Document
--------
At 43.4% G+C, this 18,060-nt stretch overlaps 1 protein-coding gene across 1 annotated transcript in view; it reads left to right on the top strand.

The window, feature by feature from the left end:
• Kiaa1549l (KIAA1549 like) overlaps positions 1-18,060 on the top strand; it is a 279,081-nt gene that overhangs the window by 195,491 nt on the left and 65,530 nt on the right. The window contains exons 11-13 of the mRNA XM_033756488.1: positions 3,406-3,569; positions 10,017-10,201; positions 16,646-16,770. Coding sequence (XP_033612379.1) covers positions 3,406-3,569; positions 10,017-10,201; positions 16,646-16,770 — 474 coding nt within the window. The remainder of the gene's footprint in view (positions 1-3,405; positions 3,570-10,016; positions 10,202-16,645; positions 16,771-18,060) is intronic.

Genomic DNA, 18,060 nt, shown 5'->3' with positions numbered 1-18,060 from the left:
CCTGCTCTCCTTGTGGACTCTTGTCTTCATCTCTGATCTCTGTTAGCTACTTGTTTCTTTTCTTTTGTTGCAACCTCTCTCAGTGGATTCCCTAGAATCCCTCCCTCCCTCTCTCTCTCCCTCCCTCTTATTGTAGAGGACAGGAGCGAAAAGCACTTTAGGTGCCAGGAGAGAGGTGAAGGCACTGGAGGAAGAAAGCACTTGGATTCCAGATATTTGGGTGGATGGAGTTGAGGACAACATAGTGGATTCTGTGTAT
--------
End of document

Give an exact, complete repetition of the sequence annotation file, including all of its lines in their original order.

At 43.4% G+C, this 18,060-nt stretch overlaps 1 protein-coding gene across 1 annotated transcript in view; it reads left to right on the top strand.

The window, feature by feature from the left end:
• Kiaa1549l (KIAA1549 like) overlaps positions 1-18,060 on the top strand; it is a 279,081-nt gene that overhangs the window by 195,491 nt on the left and 65,530 nt on the right. The window contains exons 11-13 of the mRNA XM_033756488.1: positions 3,406-3,569; positions 10,017-10,201; positions 16,646-16,770. Coding sequence (XP_033612379.1) covers positions 3,406-3,569; positions 10,017-10,201; positions 16,646-16,770 — 474 coding nt within the window. The remainder of the gene's footprint in view (positions 1-3,405; positions 3,570-10,016; positions 10,202-16,645; positions 16,771-18,060) is intronic.

Genomic DNA, 18,060 nt, shown 5'->3' with positions numbered 1-18,060 from the left:
CCTGCTCTCCTTGTGGACTCTTGTCTTCATCTCTGATCTCTGTTAGCTACTTGTTTCTTTTCTTTTGTTGCAACCTCTCTCAGTGGATTCCCTAGAATCCCTCCCTCCCTCTCTCTCTCCCTCCCTCTTATTGTAGAGGACAGGAGCGAAAAGCACTTTAGGTGCCAGGAGAGAGGTGAAGGCACTGGAGGAAGAAAGCACTTGGATTCCAGATATTTGGGTGGATGGAGTTGAGGACAACATAGTGGATTCTGTGTAT